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Paperless mould tool design and manufacture

Paleman aims to advance the state-of-the-art in computer-
based support for mould tool design and manufacture, and
thereby make significant reductions in the lead time for
designing and manufacturing a mould tool.

Projects to be injection moulded are generally designed by one company (e.g. an automotive company) and the mould design and manufacture is subcontracted to a second company (a small mould making company). The product designer will generally have a different Computer Aided Design (CAD) system to the mould maker. The product designer requires a CAD system suitable for designing a component from the concept stage and which will allow a new design to be checked for assembly problems with other product designs. It is not always necessary to model every detail of the component however - merely those features of the component which affect style or method of fit with other components. Many details are typically omitted from the product designer's model. The mould maker, on the other hand, requires a CAD system capable of modelling every minute detail of the component (as every feature must be manufactured), but does not require strong functionality for styling or assembly modelling. The mould maker typically receives data from the product designer in one of the following forms: * as 2D drawings (on paper or electronically) * as incomplete 3D models (often some important surfaces, plus some 3D curves representing boundaries, or sections) * as complete 3D models (but usually from a different CAD system). In some cases the product model may be received in a 'host' CAD system format, but usually the transfer is via a standard neutral interchange format such as IGES, VDA-FS or STEP. The mould maker must go through the following (not necessarily exhaustive list of) steps: 1. Read the external product data into the local CAD/CAM system 2. Sort out what the data meant and repair any interchange problems. Research has shown that this stage takes a surprisingly long time. Models may consist of several thousand surfaces, and any structure present in the original model is generally lost due to the neutral interchange format used in the data transfer. 3. Find the split line (where the two halves of the mould will separate) and decide on split-surfaces. 4. Find undercuts and decide how to split the die blocks to provide moving side cores so that the component can be removed from the mould. This is a skilled task which is not currently supported by available software on the market. 5. Build a model of the mould die blocks which contain the inside and outside impressions of the product shape, but altered to allow for plastic shrinkage, draft (to allow the component to be removed from the mould), addition of the split-surfaces, etc. This is possible using commercially available software, but has enormous potential for improved software support. 6. Extract geometry from the external product model which describes ribs, bosses, etc. which will be sparked into the mould dies, rather than milled. This geometry is omitted from the 3D model of the core die block (so that it will be ignored when milling), and a set of 2D drawings of the electrodes required is produced. This process is not supported by commercially available software. 7. The rest of the mould tool is designed, generally in 2D. This involves deciding on the ejection and cooling systems and producing 2D drawings of each mould component to be manufactured. 8. The mould components are then manufactured. Often the basic components (plates, pillars, bushes, etc.) are bought in from standard mould catalogues. The plates will then requires many holes to be drilled (from information on the 2D drawings). This may be done manually or via CNC (though in this case the CNC programs are generally produced manually from the 2D drawings). The two main plates (the core and cavity die blocks) require 3D CNC milling, followed by EDM sparking for ribs, mounting bosses, etc. The milling is done by CNC, with the CNC program generated from the mould model by a CAM software package. This software typically requires the CNC programmer to visually inspect the cavity shape and manually sub- divide this into regions suitable for different machining strategies. Different strategies are required for flat(ish) areas, steep walls, corner fillets, etc. This is a skilled task. Use of an inappropriate strategy will cause a significant increase in the machining time required to provide a suitable surface finish. Most programmers are not sufficiently expert to make a good job of this process. Finally the EDM electrodes are manufactured. Electrodes for thin ribs are generally cut from sheet copper - often by EDM wire sparking. The CNC programs for this wire sparking are typically generated manually from the 2D electrode drawings. Milled electrodes may have a complex surface form (in which case the CNC programs are generated via CAM software from a 3D model derived from the mould cavity geometry), or they may (more commonly) have a simpler form (to tidy up sharp corners in the model which cannot be milled) in which case the CNC programs may be generated manually from 2D electrode drawings. There is enormous scope to improve support for the manufacture of mould tool components via generation of much more CNC information automatically from the mould model. 9. During this process the product designer will typically send several design modifications. These are often sent as a completely new component model, and the mould maker is left with the problem of determining what has changed and the effect that will have on the mould model which is already under construction. Current commercially available software does not provide support for this process. PALEMAN aims to support all the above mould design and manufacture stages (the numbers below tie up with those in the stages above). 1. Transfer of external product models is already available via IGES and other standard formats. PALEMAN will investigate the possible use of OLE4D&M (a 3D version of the OLE standard used to embed documents such as spreadsheets within other documents such as word processor documents under WINDOWS) to help in the sharing of product data between the product designer and mould maker. 2. PALEMAN will develop software to suppor the process of understanding, structuring and repairing external data. 3. PALEMAN will provide improved methods of generating split-surfaces. 4. PALEMAN wil research and prototype ways of supporting the process of decomposing a model into pieces to allow for sliding cores, collapsing cores, etc. 5. PALEMAN will provide methods of building the mould cavity/core models from the component geometry. In cases where the product designer and the mould designer are within the same company (or the same person), PALEMAN will provide software support for the design of complex shaped products by selecting features from a menu of choices - based upon an anatomy of surface features for a particular product family (e.g. a shampoo bottle). 6. PALEMAN will provide software support for the extraction of geometry for EDM sparking, and subsequent generation of CNC EDM programs semi-automatically from this data. 7. PALEMAN will provide improved support for the design of mould tools (other than the core/cavity shape), and in particular make use of this mould tool model to allow automatic generation of CNC drilling programs to manufacture each mould plate. 8. PALEMAN will seek to improve the automation of the manufacture of the core and cavity die blocks by aiding/automating the selection of an appropriate strategy for different surface regions. PALEMAN will seek to automate the CNC drilling of mould plates (see 7) and the CNC wire erosion of rib electrodes (see 6). PALEMAN will also investigate the use of rapid tooling technologies (e.g. layer manufacture, high speed milled prototypes) to manufacture tooling more quickly. 9. PALEMAN will seek to support the concurrent design and manufacture of mould tools alongside the design or redesign of the plastic component. Mechanisms which will be investigated to help this process are associativity between the component model and the mould model (both via IGES and OLE4D&M), differencing IGES models, and use of EDI via ISDN/Internet. It is hoped that use of the software resulting from this project by mould makers will result in: * reduced lead times (expected to be as much as 50%) * improved quality (due to reduction in manual mistakes creating and reading 2D drawings) * reduced cost (due to reduction in re-working because of mistakes or design changes).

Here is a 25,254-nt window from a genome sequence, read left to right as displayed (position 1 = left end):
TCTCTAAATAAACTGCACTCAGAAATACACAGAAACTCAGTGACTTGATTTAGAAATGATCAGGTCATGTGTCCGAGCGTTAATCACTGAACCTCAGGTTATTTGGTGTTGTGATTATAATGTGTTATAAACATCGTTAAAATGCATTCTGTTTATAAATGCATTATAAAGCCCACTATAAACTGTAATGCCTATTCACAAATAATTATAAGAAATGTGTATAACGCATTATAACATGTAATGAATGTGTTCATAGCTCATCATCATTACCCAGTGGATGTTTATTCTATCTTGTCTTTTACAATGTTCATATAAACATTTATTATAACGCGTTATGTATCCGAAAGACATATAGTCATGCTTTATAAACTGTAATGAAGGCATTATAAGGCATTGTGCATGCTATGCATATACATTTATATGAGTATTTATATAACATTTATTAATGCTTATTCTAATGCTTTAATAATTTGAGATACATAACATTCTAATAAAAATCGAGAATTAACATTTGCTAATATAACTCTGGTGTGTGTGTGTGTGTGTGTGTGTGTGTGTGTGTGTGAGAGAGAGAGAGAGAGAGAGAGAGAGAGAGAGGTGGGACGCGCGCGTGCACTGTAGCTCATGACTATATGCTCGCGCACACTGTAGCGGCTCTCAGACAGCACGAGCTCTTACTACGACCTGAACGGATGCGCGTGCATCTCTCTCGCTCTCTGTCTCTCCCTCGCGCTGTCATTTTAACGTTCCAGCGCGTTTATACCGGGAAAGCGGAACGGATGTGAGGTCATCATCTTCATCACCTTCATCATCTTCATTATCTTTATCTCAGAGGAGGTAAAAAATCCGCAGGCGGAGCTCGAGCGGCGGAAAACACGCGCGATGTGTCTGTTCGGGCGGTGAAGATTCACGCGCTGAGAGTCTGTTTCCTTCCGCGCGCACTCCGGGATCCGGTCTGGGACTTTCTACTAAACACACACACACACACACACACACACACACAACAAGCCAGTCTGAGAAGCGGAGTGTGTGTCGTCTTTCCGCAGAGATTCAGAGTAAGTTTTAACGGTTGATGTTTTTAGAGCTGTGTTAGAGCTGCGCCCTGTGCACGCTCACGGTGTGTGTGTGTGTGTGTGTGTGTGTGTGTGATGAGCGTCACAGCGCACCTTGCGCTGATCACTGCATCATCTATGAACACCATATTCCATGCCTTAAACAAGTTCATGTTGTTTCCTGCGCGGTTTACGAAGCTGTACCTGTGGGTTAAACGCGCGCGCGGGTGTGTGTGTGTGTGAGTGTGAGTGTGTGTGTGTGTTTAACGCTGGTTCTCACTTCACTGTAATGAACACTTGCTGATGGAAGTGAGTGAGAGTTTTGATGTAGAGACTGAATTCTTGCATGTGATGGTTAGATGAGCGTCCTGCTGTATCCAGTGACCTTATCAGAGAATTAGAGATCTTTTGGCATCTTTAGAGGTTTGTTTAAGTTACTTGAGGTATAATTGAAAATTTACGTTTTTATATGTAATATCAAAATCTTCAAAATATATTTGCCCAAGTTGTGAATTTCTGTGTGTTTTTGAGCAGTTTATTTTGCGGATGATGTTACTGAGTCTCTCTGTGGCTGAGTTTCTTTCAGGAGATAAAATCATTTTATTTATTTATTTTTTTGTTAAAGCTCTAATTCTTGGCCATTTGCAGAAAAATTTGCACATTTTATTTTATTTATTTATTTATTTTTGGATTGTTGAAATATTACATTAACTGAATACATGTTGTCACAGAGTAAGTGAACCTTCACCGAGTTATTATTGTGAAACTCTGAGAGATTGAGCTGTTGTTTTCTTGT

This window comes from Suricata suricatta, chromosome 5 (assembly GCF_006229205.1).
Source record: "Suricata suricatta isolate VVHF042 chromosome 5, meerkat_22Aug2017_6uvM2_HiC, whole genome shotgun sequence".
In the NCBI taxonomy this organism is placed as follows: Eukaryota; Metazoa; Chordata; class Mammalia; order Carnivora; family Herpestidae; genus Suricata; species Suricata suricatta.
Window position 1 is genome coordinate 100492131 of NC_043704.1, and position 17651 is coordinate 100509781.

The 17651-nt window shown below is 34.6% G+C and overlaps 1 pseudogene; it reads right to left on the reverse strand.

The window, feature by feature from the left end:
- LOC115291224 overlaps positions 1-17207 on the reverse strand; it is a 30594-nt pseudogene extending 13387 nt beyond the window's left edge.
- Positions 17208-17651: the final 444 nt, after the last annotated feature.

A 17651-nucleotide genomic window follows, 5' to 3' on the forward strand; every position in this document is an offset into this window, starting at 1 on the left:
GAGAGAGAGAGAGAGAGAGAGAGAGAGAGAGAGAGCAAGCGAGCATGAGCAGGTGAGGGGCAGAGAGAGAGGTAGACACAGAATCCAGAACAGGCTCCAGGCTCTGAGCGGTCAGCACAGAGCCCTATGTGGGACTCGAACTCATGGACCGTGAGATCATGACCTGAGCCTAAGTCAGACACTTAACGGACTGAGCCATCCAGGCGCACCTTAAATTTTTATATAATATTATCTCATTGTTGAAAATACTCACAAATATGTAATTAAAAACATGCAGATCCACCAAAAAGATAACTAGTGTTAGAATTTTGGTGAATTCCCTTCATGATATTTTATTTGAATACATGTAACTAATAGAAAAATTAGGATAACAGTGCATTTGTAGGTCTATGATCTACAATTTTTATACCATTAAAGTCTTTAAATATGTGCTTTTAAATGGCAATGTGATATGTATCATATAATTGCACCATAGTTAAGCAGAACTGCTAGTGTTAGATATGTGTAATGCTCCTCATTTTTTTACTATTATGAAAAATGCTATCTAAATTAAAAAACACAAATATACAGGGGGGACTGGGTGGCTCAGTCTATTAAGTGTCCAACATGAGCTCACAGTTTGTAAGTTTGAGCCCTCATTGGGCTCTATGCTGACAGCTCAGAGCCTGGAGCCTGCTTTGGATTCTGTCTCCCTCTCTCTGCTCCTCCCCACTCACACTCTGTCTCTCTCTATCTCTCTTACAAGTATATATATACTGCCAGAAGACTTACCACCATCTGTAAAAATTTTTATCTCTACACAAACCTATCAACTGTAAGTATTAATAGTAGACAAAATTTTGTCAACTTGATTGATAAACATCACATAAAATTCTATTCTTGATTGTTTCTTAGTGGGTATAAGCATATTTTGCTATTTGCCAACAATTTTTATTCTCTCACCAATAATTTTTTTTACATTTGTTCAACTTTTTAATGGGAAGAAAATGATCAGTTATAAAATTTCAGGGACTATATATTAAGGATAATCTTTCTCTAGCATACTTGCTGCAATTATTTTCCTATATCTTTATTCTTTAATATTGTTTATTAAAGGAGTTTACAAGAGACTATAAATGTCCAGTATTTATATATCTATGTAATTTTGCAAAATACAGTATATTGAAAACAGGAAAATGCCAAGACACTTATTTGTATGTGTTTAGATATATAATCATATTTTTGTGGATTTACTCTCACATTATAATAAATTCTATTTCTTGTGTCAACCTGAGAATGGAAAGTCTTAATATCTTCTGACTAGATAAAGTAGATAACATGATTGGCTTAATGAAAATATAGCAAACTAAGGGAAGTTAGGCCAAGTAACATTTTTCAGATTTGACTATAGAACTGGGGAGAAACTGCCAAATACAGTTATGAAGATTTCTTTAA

Acronym: 
PALEMAN
Project ID: 
1 798
Start date: 
01-11-1997
Project Duration: 
36months
Project costs: 
3 280 000.00€
Technological Area: 
Market Area: 

Raising the productivity and competitiveness of European businesses through technology. Boosting national economies on the international market, and strengthening the basis for sustainable prosperity and employment.